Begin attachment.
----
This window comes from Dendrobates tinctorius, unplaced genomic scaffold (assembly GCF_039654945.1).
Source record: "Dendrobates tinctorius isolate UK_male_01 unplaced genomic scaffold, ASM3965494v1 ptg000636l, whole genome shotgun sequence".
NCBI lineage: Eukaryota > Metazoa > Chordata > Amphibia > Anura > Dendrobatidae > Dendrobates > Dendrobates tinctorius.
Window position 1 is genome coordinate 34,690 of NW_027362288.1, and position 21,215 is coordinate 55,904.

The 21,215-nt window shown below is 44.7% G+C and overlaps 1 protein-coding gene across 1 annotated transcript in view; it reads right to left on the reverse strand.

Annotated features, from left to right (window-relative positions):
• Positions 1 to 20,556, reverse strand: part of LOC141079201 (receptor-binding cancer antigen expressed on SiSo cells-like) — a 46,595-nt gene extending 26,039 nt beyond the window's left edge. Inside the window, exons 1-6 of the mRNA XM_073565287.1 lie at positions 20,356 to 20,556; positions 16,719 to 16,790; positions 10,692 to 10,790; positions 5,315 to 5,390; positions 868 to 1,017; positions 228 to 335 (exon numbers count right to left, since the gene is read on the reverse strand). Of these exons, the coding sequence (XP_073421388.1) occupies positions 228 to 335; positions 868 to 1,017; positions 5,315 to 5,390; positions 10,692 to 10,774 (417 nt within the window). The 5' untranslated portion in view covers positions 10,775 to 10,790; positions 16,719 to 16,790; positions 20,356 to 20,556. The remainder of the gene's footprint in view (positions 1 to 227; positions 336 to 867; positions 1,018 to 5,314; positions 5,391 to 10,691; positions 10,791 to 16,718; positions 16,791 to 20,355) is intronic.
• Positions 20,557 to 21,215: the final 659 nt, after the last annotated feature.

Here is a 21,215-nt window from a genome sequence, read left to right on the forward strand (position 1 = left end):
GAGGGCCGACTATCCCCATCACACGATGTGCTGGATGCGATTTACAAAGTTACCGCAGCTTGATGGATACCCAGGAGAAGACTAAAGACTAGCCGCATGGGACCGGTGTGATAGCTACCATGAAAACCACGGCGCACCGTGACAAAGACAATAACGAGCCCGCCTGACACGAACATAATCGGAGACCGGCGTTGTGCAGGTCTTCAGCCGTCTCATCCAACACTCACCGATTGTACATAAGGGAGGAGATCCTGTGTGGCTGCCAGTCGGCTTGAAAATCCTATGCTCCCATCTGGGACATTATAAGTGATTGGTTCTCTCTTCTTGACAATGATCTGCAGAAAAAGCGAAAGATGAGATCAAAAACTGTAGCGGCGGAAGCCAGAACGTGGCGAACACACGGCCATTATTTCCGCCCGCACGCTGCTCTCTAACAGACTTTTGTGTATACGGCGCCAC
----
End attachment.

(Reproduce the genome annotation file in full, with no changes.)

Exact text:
This window comes from Dendrobates tinctorius, unplaced genomic scaffold (assembly GCF_039654945.1).
Source record: "Dendrobates tinctorius isolate UK_male_01 unplaced genomic scaffold, ASM3965494v1 ptg000636l, whole genome shotgun sequence".
NCBI lineage: Eukaryota > Metazoa > Chordata > Amphibia > Anura > Dendrobatidae > Dendrobates > Dendrobates tinctorius.
Window position 1 is genome coordinate 34,690 of NW_027362288.1, and position 21,215 is coordinate 55,904.

The 21,215-nt window shown below is 44.7% G+C and overlaps 1 protein-coding gene across 1 annotated transcript in view; it reads right to left on the reverse strand.

Annotated features, from left to right (window-relative positions):
• Positions 1 to 20,556, reverse strand: part of LOC141079201 (receptor-binding cancer antigen expressed on SiSo cells-like) — a 46,595-nt gene extending 26,039 nt beyond the window's left edge. Inside the window, exons 1-6 of the mRNA XM_073565287.1 lie at positions 20,356 to 20,556; positions 16,719 to 16,790; positions 10,692 to 10,790; positions 5,315 to 5,390; positions 868 to 1,017; positions 228 to 335 (exon numbers count right to left, since the gene is read on the reverse strand). Of these exons, the coding sequence (XP_073421388.1) occupies positions 228 to 335; positions 868 to 1,017; positions 5,315 to 5,390; positions 10,692 to 10,774 (417 nt within the window). The 5' untranslated portion in view covers positions 10,775 to 10,790; positions 16,719 to 16,790; positions 20,356 to 20,556. The remainder of the gene's footprint in view (positions 1 to 227; positions 336 to 867; positions 1,018 to 5,314; positions 5,391 to 10,691; positions 10,791 to 16,718; positions 16,791 to 20,355) is intronic.
• Positions 20,557 to 21,215: the final 659 nt, after the last annotated feature.

Here is a 21,215-nt window from a genome sequence, read left to right on the forward strand (position 1 = left end):
GAGGGCCGACTATCCCCATCACACGATGTGCTGGATGCGATTTACAAAGTTACCGCAGCTTGATGGATACCCAGGAGAAGACTAAAGACTAGCCGCATGGGACCGGTGTGATAGCTACCATGAAAACCACGGCGCACCGTGACAAAGACAATAACGAGCCCGCCTGACACGAACATAATCGGAGACCGGCGTTGTGCAGGTCTTCAGCCGTCTCATCCAACACTCACCGATTGTACATAAGGGAGGAGATCCTGTGTGGCTGCCAGTCGGCTTGAAAATCCTATGCTCCCATCTGGGACATTATAAGTGATTGGTTCTCTCTTCTTGACAATGATCTGCAGAAAAAGCGAAAGATGAGATCAAAAACTGTAGCGGCGGAAGCCAGAACGTGGCGAACACACGGCCATTATTTCCGCCCGCACGCTGCTCTCTAACAGACTTTTGTGTATACGGCGCCAC